National Fisherman

ANCHORAGE — New rules to protect king salmon returning to Kenai Peninsula rivers unfairly target commercial fishermen, they said Wednesday after the Alaska Board of Fisheries approved the measures.
 
Jim Butler, a commercial set-net fisherman and a representative of the Kenai Peninsula Fishermen’s Association, said the loss of fishing opportunity will not be equally shared with anglers.
 
“There has been nothing in the river that been changed except ‘not-bait,’” he told the Peninsula Clarion (http://bit.ly/1eYmgi5). “There’s been not one less motorboat day, not one less drift boat day, there has been no limitation on the number of hours the commercial guide industry fishes.”
 
The Fish Board, meeting in Anchorage, voted 6-1 in favor of “paired restrictions” for late-run king salmon returning in July. State fish managers will have the power to reduce both sport and commercial fishing in Cook Inlet when king salmon return numbers look low, the Anchorage Daily News reported.
 
For example, river anglers in private boats or boats with guides could be prohibited from using bait. That would kick in restrictions on nets used by set-netters, the commercial fishermen who stretch gill nets perpendicular to ocean beaches near rivers to intercept returning salmon.
 
Set-netters target sockeye salmon but catch an estimated 13 percent of the returning kings.
 
Fish managers could also require in-river anglers to catch and release kings. Under the new rules, commercial set-net fishermen would then be limited to one 12-hour fishing period per week instead of two.
 
King salmon are a huge draw for the peninsula’s tourism industry, attracting anglers who support lodges, restaurants and guides. Sport fishing interests had pushed for the paired restrictions.
 
Read the full story at the Juneau Empire>>

National Fisherman Live

National Fisherman Live: 3/10/15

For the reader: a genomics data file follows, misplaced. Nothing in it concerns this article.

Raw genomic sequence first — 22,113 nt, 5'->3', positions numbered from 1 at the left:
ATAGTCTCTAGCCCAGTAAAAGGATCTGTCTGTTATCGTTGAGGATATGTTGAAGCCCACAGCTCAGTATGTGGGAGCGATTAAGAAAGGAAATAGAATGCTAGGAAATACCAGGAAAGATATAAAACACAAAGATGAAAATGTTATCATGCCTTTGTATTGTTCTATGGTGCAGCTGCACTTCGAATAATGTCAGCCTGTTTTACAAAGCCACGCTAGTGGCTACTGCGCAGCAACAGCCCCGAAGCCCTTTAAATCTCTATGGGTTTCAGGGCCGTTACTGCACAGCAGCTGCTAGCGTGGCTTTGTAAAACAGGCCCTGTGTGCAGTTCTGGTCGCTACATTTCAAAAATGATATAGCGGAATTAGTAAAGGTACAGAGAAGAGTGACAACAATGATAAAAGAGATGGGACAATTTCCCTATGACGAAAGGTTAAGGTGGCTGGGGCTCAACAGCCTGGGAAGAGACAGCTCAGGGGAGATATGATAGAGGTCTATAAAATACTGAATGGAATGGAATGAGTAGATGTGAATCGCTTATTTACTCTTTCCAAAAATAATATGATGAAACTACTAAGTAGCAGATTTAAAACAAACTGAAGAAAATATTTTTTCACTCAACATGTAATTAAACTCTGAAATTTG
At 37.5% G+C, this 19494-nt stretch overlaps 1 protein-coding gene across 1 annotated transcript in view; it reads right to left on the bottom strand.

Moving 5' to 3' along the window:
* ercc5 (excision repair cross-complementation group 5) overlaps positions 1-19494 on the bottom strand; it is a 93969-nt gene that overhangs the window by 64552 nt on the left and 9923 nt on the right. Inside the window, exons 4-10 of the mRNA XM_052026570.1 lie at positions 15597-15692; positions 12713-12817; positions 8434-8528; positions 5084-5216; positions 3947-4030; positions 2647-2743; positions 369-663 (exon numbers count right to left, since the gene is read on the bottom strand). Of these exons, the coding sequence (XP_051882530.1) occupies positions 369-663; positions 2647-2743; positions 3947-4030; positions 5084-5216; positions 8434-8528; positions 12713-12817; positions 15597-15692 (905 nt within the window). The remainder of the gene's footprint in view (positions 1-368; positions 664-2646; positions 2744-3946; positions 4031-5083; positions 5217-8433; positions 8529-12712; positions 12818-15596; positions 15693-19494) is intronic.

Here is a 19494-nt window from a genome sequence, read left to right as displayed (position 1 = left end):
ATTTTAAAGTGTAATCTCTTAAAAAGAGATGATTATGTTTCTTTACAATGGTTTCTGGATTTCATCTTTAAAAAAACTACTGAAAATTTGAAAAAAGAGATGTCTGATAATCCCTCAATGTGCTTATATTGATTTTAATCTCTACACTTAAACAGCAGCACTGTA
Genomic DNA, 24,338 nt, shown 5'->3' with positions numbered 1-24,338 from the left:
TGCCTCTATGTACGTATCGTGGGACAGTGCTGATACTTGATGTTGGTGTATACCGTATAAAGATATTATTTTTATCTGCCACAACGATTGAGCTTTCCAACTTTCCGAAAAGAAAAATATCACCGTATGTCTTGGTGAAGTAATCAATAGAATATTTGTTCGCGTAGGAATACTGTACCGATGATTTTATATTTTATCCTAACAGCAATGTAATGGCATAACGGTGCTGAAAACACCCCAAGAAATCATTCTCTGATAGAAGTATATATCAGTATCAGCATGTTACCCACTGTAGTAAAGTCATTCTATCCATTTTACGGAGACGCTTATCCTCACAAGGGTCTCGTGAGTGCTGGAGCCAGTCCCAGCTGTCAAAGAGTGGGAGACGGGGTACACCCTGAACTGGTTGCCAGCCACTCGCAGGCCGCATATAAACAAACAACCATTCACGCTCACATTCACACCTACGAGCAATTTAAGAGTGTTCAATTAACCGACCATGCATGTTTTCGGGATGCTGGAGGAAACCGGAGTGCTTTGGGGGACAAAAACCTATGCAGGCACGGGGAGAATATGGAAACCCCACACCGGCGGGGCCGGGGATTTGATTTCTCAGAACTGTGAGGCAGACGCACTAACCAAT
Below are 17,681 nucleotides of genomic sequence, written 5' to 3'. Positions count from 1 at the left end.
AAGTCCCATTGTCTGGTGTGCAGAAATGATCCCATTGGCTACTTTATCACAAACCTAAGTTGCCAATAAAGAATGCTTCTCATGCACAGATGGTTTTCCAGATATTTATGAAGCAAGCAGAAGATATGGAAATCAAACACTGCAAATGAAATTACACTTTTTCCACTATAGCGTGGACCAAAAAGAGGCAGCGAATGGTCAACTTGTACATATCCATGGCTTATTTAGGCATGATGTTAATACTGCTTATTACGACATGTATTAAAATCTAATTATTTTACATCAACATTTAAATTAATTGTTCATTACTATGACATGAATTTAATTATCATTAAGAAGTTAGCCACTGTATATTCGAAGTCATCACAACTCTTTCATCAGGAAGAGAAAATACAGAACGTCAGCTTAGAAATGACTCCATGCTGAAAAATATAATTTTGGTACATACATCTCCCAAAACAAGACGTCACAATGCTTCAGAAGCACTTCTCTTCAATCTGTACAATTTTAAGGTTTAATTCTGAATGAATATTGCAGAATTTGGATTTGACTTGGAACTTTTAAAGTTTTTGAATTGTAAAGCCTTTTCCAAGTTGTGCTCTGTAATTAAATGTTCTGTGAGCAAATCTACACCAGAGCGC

In this episode, Online Editor Leslie Taylor talks with Mike McLouglin, vice president of Dunlop Industrial and Protective Footwear.

National Fisherman Live: 2/24/15

In this episode:

March date set for disaster aid dispersal
Oregon LNG project could disrupt fishing
NOAA tweaks gear marking requirement
N.C. launches first commercial/recreational dock
Spiny lobster traps limits not well received

Inside the Industry

SeaShare, a non-profit organization that facilitates donations of seafood to feed the hungry, announced on Wednesday, July 29 that it had partnered up with Alaska seafood companies, freight companies and the Coast Guard, to coordinate the donation and delivery of 21,000 pounds of halibut to remote villages in western Alaska. 

On Wednesday, the Coast Guard loaded 21,000 pounds of donated halibut on its C130 airplane in Kodiak and made the 634-mile flight to Nome.

Read more...

The New England Fishery Management Council  is soliciting applications for seats on the Northeast Trawl Survey Advisory Panel and the deadline to apply is July 31 at 5:00 p.m.

The panel will consist of 16 members including members of the councils and the Atlantic States Fishery Commission, industry experts, non-federal scientists and Northeast Fisheries Science Center scientists. Panel members are expected to serve for three years.

Read more...
Try a FREE issue of National Fisherman

Fill out this order form, If you like the magazine, get the rest of the year for just $14.95 (12 issues in all). If not, simply write cancel on the bill, return it, and owe nothing.

First Name
Last Name
Address
Country
U.S. Canada Other

City
State/Province
Postal/ Zip Code
Email
© 2015 Diversified Business Communications
Diversified Business Communications